Scientists in Costa Rica are injecting venom into horses to create antibodies to treat humans bitten by snakes.
Veterinarians at the Clodomiro Picado Institute breed poisonous snakes and extract their lethal venom.
"The head is taken and the rest of the body brought to a glass container with cold insulation, we expose the fangs. Once the fangs are exposed, we massage the glands where the venom is released, after this process, the mouth is disinfected and the animal is returned to its enclosure," said Jasmin Arias, a natural resources manager at Clodomiro Picado Serpentarium.
The extracted venom is then transported to a horse farm where it’s injected into the horses in small doses.
"That generates an immunological reaction. After the horses receive these poisons, they start to produce antibodies and sometime later we collect blood from the horses,” said Mauricio Arguedas, a veterinarian at the Clodomiro Picado Institute.
The blood is separated into its different phases: the liquid plasma and the solid cells. The institute makes sure that blood cells are separated from the plasma and returned to the horse so it doesn't become anaemic.
The plasma is taken to the production laboratory where the antibodies are purified.
"By means of chemical processes we separate these contaminants and purify the specific antibodies against the venom to which the horse has been immunised, these antibodies are purified, formulated, sterilised, and then proceed to packaging," said Eduardo Segura, a microbiologist at the Clodomiro Picado Institute.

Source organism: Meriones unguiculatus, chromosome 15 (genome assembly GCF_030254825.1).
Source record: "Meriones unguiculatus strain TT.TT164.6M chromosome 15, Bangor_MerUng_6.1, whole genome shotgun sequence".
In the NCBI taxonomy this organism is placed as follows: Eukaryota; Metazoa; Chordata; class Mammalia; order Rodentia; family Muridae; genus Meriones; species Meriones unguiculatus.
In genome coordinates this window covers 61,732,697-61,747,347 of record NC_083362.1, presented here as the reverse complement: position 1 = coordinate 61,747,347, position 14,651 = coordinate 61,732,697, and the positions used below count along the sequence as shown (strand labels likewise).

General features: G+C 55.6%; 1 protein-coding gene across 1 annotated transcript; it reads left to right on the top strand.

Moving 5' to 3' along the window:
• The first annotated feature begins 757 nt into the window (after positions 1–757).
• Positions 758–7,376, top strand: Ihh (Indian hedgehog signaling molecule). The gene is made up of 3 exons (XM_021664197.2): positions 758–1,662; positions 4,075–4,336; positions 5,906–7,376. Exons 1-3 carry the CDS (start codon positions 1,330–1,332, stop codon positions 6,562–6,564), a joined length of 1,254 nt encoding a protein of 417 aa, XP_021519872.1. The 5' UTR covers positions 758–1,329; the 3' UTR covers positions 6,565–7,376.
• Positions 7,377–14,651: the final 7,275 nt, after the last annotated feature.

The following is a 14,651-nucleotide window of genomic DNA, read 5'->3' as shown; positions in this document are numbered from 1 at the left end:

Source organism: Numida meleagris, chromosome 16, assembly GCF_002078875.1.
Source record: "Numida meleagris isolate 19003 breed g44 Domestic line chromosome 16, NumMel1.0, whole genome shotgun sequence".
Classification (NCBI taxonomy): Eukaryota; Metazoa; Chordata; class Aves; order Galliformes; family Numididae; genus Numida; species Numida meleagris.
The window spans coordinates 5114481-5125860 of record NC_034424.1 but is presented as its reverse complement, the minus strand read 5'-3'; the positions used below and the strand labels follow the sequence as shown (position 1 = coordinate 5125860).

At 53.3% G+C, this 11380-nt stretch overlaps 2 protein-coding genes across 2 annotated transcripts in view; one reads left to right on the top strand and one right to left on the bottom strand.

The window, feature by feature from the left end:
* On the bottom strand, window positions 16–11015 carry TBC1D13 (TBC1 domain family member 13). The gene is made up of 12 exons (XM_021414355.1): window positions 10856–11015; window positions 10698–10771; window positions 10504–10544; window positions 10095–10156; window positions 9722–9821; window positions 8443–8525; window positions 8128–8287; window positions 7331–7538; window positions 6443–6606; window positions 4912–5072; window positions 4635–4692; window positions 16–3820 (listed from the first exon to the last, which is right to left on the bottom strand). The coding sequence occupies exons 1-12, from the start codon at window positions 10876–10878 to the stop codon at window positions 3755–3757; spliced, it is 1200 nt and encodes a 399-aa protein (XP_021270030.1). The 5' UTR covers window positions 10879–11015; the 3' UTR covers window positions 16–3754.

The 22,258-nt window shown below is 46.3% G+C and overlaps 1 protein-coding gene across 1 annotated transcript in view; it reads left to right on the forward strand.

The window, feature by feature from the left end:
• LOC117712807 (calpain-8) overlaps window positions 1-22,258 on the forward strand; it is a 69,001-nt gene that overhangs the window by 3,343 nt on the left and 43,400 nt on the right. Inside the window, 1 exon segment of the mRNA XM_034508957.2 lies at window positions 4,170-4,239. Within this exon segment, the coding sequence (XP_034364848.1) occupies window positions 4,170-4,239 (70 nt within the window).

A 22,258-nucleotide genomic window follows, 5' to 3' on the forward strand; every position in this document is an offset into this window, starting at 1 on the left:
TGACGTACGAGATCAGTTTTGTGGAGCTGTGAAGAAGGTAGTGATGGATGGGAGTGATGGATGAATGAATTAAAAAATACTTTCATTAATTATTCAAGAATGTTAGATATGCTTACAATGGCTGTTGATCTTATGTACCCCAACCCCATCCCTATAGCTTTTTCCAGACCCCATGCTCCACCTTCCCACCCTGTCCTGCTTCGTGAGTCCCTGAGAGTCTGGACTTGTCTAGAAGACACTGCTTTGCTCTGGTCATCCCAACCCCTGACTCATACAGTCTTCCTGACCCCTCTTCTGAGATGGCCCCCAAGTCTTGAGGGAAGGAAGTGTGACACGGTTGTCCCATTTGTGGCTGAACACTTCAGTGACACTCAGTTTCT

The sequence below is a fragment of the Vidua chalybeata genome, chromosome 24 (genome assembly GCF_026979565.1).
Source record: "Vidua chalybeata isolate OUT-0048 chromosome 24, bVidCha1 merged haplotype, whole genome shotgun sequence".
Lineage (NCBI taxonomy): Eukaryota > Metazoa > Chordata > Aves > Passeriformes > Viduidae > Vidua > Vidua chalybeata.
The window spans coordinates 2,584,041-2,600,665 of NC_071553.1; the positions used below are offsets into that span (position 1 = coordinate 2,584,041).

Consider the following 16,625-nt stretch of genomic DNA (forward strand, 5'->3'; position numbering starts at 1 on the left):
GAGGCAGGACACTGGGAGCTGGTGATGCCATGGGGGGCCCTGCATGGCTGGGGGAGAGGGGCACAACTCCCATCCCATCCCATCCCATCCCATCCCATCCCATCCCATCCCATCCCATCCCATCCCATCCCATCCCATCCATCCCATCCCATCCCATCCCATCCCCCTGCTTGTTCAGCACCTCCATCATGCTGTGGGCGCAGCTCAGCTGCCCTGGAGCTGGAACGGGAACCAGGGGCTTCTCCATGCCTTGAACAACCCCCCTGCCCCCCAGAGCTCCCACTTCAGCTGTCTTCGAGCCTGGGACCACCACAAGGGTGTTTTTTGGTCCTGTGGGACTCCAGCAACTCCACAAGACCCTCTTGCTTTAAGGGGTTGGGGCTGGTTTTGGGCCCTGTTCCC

The institute produces 100,000 to 150,000 doses per year, which are exported to Central America, South America, Asia and Africa.
"It has been taken…also to strengthen clinical studies that attest that the product is safe and effective, this strengthens the idea that the product saves lives, which is what we want. We could talk about [approximately] 5,000 lives that are saved with this serum," said Andrés Hernández, pharmaceutical manager of the Clodomiro Picado Institute.
Antivenom is administered to patients who have suffered a bite from a poisonous snake and works by boosting our immune response.
According to the World Health Organization (WHO), about 5.4 million people are bitten by snakes each year, resulting in between 83,000-138,000 deaths.
The lack of antivenom treatments around the world is threatening lives, says the WHO.
The Clodomiro Picado Institute, a part of the University of Costa Rica, was involved in drafting guidelines for producing, controlling, and regulating snake antivenom.
Horses injected with snake venom "produce powerful antibodies that can bind to snake venom components, enabling our own immune defences to eliminate these toxins," according to WHO.
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